HIGHLIGHTS If current policies continue, C BO projects debt will more than double as a percentage of GDP over the next 25 years. Under current law, debt will decrease.
Assuming no changes to currentpolicies, CBOs analysis shows that: Federal debt is projected to surpass 90 percent of GDP within a decade, continue to rise to about 200 percent of GDP by 2037 and reach almost 230 percent of GDP by 2040. Those rising debts would reduce the total income in the economy in 2037.CBO estimates that this reduction ranges between 3.5 percent and 21 percent from its potential level with the midpoint being a 13.4 percent reduction in personal income. Interest on the debt would soar to 10 percent of GDP by 2037 and become the single largest item in the federal budget.
Cont. Spending on Social Security and the major federal health programs will account for all of the growth in noninterest outlays over the next 25 years. Four-fifths of that growth is attributed to the growth in health care costs. Social Security is projected to increase by more than one- third and gross spending on the major federal health programs would more than triple by 2087. Together they are projected to consume 25 percent of GDP in 2087—a quarter of the nation’s total economic output—up from 10 percent today. As the economy recovers, revenues are expected to return to 18.5 percent of GDP—modestly above their average level of the past 40 years—and remain there. Closing the fiscal gap over the next 75 years only with spending cuts would require policymakers to slash all spending by 31 percent; closing it only with revenues would require tax hikes of 46 percent.
THE ECONOMIC IMPACT OFLONG-TERM BUDGETPOLICIES Rising federal debts harm the economy because they crowd out productive capital, slow productivity and wage growth, and raise the risk of a fiscal crisis. That can create a vicious cycle. A weaker economy can make the deficit bigger and the burden of the debt harder to bear.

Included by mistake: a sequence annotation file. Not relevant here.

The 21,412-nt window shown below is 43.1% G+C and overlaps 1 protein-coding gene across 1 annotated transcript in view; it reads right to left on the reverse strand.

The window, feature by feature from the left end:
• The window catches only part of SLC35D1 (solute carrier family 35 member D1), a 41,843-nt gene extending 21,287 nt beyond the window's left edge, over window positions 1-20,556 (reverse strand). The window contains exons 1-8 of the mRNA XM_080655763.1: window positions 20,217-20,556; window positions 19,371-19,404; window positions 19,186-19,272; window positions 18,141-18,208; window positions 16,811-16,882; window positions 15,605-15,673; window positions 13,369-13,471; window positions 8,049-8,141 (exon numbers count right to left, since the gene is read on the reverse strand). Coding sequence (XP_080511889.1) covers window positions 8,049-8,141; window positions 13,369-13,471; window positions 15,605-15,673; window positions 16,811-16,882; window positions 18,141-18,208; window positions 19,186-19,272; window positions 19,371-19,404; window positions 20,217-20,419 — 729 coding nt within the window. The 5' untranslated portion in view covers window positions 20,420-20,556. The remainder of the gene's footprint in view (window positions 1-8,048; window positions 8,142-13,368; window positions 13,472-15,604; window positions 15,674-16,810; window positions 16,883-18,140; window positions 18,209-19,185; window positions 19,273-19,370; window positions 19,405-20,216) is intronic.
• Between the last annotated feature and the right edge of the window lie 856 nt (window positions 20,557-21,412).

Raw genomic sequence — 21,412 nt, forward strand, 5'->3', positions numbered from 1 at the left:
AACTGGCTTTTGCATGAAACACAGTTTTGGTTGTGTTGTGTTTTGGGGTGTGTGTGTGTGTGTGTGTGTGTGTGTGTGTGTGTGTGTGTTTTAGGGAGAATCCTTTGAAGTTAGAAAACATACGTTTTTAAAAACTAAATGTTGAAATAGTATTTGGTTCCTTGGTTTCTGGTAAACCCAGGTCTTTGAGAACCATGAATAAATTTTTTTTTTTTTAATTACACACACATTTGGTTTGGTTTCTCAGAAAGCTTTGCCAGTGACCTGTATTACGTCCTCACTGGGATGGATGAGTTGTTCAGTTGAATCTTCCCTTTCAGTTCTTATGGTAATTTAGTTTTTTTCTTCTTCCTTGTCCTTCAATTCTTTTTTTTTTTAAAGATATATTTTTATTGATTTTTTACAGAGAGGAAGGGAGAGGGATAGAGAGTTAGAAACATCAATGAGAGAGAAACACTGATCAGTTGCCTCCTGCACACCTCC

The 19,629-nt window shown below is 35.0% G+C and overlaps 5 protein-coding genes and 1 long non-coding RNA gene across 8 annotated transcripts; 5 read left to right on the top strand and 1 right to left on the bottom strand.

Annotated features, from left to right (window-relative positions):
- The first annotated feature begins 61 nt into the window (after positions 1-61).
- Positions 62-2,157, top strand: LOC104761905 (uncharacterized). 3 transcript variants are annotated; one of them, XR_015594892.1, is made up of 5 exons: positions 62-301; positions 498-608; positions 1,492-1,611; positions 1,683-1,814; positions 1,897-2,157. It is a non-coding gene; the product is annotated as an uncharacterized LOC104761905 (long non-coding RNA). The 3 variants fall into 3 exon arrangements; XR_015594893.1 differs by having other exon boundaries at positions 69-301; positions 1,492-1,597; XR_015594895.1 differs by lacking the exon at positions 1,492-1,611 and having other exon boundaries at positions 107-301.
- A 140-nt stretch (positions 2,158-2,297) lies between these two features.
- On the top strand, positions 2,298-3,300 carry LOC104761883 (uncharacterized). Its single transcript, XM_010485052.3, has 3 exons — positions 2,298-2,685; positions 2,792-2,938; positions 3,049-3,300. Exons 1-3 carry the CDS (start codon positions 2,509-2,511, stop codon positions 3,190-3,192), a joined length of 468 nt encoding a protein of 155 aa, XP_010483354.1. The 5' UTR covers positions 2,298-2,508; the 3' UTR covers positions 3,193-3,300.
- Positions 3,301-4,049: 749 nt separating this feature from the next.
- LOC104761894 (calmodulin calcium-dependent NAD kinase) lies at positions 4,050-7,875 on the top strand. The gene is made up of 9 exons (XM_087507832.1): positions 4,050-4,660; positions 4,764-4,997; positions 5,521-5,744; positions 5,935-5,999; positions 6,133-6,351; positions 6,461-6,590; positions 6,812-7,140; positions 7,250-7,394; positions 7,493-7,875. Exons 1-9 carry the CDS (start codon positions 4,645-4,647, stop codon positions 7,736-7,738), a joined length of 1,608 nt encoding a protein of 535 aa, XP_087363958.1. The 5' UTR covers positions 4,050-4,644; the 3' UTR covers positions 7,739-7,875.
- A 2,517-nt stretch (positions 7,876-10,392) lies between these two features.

CONCLUSION The Congressional Budget Offices 2012 Long-Term Budget Outlook warns that the nation’s current policy path is unsustainable. The projections highlight the growing mismatch between current spending policies and current revenue policies. As the Baby Boomers reach retirement age, these retirees will put new demands on our nations entitlement programs and place considerable strain on the nations finances. At the same time, we have a tax system that inefficient, outmoded and under current policies, will not raise enough revenue to cover the projected increases in spending.
Cont. Unless taxes are raised, spending is cut, or both, the federal government will have to issue a massive amount of debt over the next 25 years that would jeopardize the long-run growth and stability of our economy. To keep our deficits and debts from reaching such unsustainable levels, our nation will need to adopt fiscal policies that successfully navigate between the need to protect the recovery of our fragile economy in the short run against the risk of harming it the long run with excessive debt. The sensible solution is for policymakers to agree now on a balanced bipartisan plan that implements reductions in our long-term structural deficits later when the economy has recovered.